Most people aren’t using Citra with the most powerful computer. Even then, with the most powerful equipment, Citra isn’t perfect.

If you want good, pray for the software (nightly build backend), kudos to the one who made openGL work on citra but its kinda one sided. The built in software renderer currently the only hope for all low-end pc and for other gpu build pc. I hope amd dev can think of something to balance this out.

That doesn’t make sense to me. I thought that Software Renderers were supposed to provide the most accurate emulation in comparison to Hardware Renderers. The specs needed to run games with it at full speed would be 10 times bigger than they are with a hardware renderer, if not more than that.

I am not a programmer, but after the recent glvtx update, the only things I can think about to further boost the performance of Citra on Low-End Hardware would be a DirectX based video renderer and code optimizations, leaving shortcuts/hacks aside. Whether or not the developers and contributors of Citra will consider such options is a different matter, however.

i have a 4010U i3 and 2GB NVIDIA 720M and mario, zelda and pokemon games run at perfect speed @1 - 3x IR… just make sure you use your graphic drivers and make sure it is up to date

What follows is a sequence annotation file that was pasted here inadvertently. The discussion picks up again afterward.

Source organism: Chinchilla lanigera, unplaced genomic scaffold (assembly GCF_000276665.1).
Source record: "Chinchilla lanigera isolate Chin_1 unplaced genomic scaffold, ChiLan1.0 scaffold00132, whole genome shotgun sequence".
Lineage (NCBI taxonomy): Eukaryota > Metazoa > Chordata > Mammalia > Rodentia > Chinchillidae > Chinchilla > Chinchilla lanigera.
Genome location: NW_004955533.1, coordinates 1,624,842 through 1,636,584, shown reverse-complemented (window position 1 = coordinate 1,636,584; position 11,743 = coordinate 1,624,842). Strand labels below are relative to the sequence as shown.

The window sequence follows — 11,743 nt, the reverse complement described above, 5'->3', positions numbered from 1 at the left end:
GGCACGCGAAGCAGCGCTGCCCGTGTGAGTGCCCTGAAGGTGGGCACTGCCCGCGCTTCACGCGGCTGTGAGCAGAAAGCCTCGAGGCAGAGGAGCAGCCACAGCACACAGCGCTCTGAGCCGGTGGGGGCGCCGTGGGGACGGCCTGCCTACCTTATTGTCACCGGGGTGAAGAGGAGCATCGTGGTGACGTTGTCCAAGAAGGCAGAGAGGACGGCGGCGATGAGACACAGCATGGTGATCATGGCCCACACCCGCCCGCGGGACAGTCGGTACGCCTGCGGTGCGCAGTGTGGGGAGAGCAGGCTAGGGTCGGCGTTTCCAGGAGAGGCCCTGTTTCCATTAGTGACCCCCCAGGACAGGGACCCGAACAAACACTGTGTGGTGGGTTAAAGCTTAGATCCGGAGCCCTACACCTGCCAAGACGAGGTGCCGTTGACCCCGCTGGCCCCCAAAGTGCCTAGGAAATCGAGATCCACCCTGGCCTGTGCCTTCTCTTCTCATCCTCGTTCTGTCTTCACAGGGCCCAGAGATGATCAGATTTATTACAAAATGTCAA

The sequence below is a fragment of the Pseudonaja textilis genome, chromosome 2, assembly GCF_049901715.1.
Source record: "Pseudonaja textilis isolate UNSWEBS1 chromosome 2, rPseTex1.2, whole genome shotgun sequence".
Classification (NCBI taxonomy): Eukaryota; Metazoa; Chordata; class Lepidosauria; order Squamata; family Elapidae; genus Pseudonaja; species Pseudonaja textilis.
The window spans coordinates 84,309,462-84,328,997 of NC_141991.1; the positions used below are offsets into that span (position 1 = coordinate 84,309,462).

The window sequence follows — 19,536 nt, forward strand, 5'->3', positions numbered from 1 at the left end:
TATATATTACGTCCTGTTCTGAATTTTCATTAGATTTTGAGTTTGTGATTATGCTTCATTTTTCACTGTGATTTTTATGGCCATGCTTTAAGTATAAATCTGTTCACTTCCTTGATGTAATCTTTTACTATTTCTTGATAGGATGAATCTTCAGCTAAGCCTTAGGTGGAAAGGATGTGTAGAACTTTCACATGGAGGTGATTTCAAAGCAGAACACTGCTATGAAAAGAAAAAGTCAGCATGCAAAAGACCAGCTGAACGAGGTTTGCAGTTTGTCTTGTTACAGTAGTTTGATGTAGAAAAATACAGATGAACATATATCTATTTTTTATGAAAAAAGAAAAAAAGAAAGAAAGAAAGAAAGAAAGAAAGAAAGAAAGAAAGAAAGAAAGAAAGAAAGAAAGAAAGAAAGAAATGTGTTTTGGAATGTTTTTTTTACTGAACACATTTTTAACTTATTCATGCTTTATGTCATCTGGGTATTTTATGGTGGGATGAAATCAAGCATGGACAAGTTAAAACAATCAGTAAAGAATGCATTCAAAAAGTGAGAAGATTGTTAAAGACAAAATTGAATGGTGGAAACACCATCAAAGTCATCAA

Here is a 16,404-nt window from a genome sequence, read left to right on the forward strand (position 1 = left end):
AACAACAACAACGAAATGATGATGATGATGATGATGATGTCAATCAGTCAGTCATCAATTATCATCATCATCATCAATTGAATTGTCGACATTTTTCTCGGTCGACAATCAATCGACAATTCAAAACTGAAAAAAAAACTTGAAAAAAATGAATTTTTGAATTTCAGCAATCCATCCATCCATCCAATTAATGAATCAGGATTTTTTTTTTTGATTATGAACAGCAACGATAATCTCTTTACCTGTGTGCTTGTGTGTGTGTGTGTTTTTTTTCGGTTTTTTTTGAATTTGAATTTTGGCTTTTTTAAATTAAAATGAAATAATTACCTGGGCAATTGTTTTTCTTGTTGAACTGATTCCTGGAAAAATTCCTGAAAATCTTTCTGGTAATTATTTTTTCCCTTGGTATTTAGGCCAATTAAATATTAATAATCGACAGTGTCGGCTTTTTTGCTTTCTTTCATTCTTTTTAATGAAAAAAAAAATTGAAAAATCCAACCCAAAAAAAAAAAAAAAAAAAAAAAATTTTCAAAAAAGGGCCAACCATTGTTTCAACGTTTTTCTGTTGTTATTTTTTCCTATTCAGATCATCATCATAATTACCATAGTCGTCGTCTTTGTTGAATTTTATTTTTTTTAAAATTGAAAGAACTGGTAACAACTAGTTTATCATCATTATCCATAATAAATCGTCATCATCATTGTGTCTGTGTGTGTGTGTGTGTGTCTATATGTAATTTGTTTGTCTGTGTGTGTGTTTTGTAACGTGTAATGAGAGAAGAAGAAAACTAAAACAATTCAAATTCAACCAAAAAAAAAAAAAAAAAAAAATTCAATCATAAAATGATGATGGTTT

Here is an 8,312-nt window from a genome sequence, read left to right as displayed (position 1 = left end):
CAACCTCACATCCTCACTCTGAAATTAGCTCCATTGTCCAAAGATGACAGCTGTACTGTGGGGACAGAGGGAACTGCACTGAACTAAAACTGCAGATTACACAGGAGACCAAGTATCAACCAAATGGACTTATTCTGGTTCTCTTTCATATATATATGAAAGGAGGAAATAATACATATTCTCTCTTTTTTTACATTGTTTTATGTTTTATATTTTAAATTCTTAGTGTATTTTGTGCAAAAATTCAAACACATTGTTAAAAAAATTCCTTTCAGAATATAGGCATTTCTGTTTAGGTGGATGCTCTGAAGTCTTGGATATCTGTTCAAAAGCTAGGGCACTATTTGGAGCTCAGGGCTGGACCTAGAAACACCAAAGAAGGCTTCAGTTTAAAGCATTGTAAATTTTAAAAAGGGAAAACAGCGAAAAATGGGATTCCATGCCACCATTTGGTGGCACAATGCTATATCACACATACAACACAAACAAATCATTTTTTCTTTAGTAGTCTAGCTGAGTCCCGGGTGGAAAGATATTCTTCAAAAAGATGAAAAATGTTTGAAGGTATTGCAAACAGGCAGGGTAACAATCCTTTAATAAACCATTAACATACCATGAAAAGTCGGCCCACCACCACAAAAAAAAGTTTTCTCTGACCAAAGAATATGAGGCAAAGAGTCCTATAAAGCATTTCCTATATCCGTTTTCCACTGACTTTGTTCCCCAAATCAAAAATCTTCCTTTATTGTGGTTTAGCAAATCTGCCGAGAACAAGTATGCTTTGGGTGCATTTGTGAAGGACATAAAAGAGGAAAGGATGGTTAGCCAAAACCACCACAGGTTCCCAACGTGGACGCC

Software renderers are indeed not meant for performance, but for accuracy.
Even if you have one of the worst GPUs, the hardware renderer should be faster.

Also, it’s unlikely that the Citra software renderer will be optimized much as it would add unnecessary complexity for code whichs main purpose is to be easy to understand.

However, there are other software renderers like MESA which provide OpenGL in case your GPU is to weak to even start Citra. Note that a tiny fraction of users is in this group. And on their machines, MESA (and the Citra hardware renderer) would still be too slow, albeit faster than Citras own software renderer.

The second half of your post contains misinformation which is probably based on Microsofts aggressive marketing. DirectX (and it’s Direct3D) only runs on Windows. However, many of our users are also running on macOS or even Linux, so Direct3D would add a lot of work but only the Windows users would benefit. As we’d still want to support other OS, we’d still have to maintain our OpenGL render, essentially doubling the work for new features (as they have to be added to OpenGL + Direct3D).

There’s also no good reason to prefer Direct3D over OpenGL.
Direct3D is a proprietary solution mostly designed by Microsoft, whereas OpenGL is an open-specification written by the GPU manufacturers (working together).
The performance is very similar, and often even better on OpenGL. Almost all drivers support both, but OpenGL is usually more feature rich due to its design. So if you don’t have a supported OpenGL version, you likely wouldn’t have the correct Direct3D version to run Citra either.